(Lin et al., 2014) This dataset consists of 91 object classes. We use this dataset to pre-train the underlying classification model (i.e. Faster-RCNN model) in the case of object detection on the VOC dataset. We pre-train the model on this dataset and remove the last layers from both the class prediction and bounding box regression branches which are class-specific.

4.2. Models and configurations

We use the Faster-RCNN model (Ren et al., 2015b) with RESNET-101 backbone222 (He et al., 2015) as the underlying prediction model for the layout detection and object detection tasks. The Faster-RCNN model is pre-trained on a subset of images from PubLayNet (Zhong et al., 2019) dataset for the layout detection task, and on MS-COCO (Lin et al., 2014) dataset for the object detection task to bootstrap the active learning experiments. For the NER task, we use the BiLSTM-CRF (Huang et al., 2015) model for recognition task.

For active learning, we use a seed set of labelled samples in case of detection tasks and labelled samples in case of NER for training the prediction model initially. Both the Faster-RCNN model and BiLSTM-CRF models are trained for iterations on the labelled set in an active learning cycle. In each of the active learning cycles we select samples in the case of detection tasks and samples in the case of NER, from unlabelled dataset for labelling giving a total of and labelled samples in a single episode for detection tasks and NER respectively. We run episodes of these active learning cycles to train the policy network. The learning rate for training the policy DQN is set to with a gamma value of . The learning rates of Faster-RCNN and BiLSTM-CRF are set to and respectively. We also apply a momentum of to optimize the training of policy network. We set the size of memory replay buffer to 1000 samples with first-in-first-out mechanism.

(a) GROTOAP2 strong labelling
(b) CoNLL 2003 strong labelling
(c) VOC-2007 strong labelling
(d) GROTOAP2 weak labelling
(e) CoNLL 2003 weak labelling
(f) VOC-2007 weak labelling
Figure 5. Plots showing the performance of the methods, viz. random, entropy, margin and proposed, for GROTOAP2, CoNLL-2003 and VOC-2007 for both strong and weak labelling settings.

4.3. MDP state representation

For the layout detection and object detection tasks, we use a randomly sampled set of images from the train set as the subset for representing the overall distribution of the dataset (). We pass each instance from the candidate () and state () subsets through the Faster-RCNN model, to get the top confident bounding box predictions. We concatenate the class scores for these top predictions to the feature map of RESNET-101 backbone to get a final representation (-dimension for VOC-2007, and -dimension for GROTOAP2) for each sample in the candidate and state subset sets.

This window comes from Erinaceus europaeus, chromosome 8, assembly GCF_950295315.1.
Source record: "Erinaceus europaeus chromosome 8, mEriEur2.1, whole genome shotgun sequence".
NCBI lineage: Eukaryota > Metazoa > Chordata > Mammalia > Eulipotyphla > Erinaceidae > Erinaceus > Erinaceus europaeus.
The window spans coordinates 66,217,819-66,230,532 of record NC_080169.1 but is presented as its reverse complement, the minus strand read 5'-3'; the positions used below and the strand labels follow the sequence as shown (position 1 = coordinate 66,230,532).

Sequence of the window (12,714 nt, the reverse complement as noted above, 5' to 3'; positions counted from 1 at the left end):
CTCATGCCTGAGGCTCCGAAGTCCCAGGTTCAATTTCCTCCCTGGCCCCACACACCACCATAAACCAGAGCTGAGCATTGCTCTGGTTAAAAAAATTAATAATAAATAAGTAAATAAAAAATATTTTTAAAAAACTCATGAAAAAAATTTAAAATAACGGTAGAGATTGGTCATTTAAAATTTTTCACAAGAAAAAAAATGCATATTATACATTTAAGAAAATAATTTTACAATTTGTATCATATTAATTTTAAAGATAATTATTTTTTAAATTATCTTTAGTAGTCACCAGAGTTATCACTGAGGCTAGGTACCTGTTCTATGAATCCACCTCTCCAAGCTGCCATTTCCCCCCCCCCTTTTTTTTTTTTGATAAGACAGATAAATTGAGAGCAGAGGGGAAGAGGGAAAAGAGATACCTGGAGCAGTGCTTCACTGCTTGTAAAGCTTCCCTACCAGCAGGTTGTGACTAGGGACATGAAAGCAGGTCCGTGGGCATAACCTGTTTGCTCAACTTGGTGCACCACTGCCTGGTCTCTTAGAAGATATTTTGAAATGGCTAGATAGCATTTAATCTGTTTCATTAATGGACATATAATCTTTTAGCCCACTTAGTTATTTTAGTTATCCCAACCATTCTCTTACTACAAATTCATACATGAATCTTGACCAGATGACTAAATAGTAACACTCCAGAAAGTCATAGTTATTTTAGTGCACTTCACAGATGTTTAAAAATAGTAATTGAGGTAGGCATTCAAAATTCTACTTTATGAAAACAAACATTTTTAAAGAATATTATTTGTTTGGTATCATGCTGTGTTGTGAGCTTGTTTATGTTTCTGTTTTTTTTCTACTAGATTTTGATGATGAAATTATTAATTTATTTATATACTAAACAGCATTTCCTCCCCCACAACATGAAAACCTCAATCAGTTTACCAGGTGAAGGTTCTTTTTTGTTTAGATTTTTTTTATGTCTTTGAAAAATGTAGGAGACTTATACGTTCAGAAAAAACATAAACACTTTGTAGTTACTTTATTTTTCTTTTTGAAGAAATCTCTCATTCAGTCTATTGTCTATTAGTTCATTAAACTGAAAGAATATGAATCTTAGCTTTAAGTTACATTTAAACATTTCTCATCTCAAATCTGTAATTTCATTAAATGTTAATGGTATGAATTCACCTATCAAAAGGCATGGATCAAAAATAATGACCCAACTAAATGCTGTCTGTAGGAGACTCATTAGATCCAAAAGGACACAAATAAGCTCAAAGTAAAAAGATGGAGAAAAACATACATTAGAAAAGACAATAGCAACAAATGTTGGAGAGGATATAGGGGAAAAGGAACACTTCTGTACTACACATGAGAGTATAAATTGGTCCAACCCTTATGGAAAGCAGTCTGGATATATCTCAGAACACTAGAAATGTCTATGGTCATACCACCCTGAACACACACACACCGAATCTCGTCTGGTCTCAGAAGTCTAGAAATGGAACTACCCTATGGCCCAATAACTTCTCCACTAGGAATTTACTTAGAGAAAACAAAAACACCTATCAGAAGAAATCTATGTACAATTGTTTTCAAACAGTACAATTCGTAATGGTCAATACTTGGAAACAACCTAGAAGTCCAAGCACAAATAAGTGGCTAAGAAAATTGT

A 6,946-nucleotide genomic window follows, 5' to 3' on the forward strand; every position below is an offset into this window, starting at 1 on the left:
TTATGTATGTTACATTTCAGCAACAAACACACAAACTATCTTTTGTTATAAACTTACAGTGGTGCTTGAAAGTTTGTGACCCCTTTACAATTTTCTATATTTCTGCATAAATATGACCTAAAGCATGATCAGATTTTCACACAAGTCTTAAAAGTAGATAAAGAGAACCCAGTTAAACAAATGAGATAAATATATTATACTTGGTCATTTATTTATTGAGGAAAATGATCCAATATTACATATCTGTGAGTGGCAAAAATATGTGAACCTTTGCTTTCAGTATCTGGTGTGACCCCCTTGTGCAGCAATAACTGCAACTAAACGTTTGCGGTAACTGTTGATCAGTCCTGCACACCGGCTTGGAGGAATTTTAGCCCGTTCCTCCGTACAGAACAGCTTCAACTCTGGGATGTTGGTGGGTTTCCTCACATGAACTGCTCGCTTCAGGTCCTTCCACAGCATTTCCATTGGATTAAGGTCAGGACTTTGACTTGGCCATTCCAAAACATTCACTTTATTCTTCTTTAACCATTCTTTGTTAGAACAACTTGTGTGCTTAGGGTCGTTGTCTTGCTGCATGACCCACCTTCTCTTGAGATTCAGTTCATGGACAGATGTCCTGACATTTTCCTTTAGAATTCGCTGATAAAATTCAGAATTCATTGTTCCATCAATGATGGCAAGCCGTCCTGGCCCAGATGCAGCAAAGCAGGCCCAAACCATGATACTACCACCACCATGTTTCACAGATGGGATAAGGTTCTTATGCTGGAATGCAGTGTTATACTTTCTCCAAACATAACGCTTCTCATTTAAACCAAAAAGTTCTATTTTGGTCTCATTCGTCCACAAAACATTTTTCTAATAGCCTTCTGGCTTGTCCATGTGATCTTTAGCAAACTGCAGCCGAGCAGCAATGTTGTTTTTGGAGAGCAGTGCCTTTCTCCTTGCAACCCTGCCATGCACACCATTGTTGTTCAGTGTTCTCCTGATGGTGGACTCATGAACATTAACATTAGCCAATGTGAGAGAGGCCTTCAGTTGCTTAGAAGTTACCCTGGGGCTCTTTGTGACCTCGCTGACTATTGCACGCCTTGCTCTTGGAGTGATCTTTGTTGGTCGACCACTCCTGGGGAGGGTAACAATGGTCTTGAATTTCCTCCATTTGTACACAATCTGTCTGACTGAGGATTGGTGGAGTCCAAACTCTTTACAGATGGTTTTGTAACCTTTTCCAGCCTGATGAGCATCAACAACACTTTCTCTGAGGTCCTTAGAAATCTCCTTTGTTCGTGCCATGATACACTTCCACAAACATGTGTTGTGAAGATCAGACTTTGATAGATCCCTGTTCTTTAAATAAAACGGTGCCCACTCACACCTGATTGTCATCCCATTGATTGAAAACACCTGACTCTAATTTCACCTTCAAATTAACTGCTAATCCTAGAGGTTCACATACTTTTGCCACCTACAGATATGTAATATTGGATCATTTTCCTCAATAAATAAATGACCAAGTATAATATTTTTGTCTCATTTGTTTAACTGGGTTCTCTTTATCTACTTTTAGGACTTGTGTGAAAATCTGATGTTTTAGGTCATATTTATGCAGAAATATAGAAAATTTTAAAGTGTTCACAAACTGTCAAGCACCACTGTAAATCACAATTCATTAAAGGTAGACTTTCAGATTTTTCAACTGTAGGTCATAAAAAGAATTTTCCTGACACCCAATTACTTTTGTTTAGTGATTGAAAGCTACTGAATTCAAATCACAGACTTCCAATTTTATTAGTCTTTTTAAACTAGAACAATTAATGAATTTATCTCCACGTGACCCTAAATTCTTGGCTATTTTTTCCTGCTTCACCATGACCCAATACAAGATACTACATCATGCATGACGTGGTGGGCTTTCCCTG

For NER task, we use a randomly sampled set of sentences from the train set of CoNLL-2003 as the set. We pass each sentence from the and

sets through the BiLSTM-CRF model and compute the final representation by taking the class scores of all the entities in the sentence. We pad each sentence to get a

dimensional representation, and with classes using IOBES formatting (Ramshaw and Marcus, 1999), we generate a -dimensional representation for each sentence. The representations thus obtained from the samples in are stacked to form , and similarly from the set . Together and form the state representation in Figure 3.

4.4. Human Annotation Simulation

To simulate the role of a human annotator for weak labelling, we use the ground truths of the datasets on which we perform our experiments. In detection tasks (i.e. layout detection and object detection), we consider the predictions which have an IoU greater than 0.5 with the ground truth box as the boxes being marked as correct by the annotator. For those boxes in the ground truth which do not have any prediction with IoU greater than 0.5, we include that box into the labelled set marking as a full annotation (a strong label). In case of named entity recognition, we compare the predictions with the ground truth, and those predictions which are correct are included in the weakly labelled set. The ground truth entities which are missed are added as a strong label.

Avg time (seconds)
Method GROTOAP2 CoNLL2003 VOC2007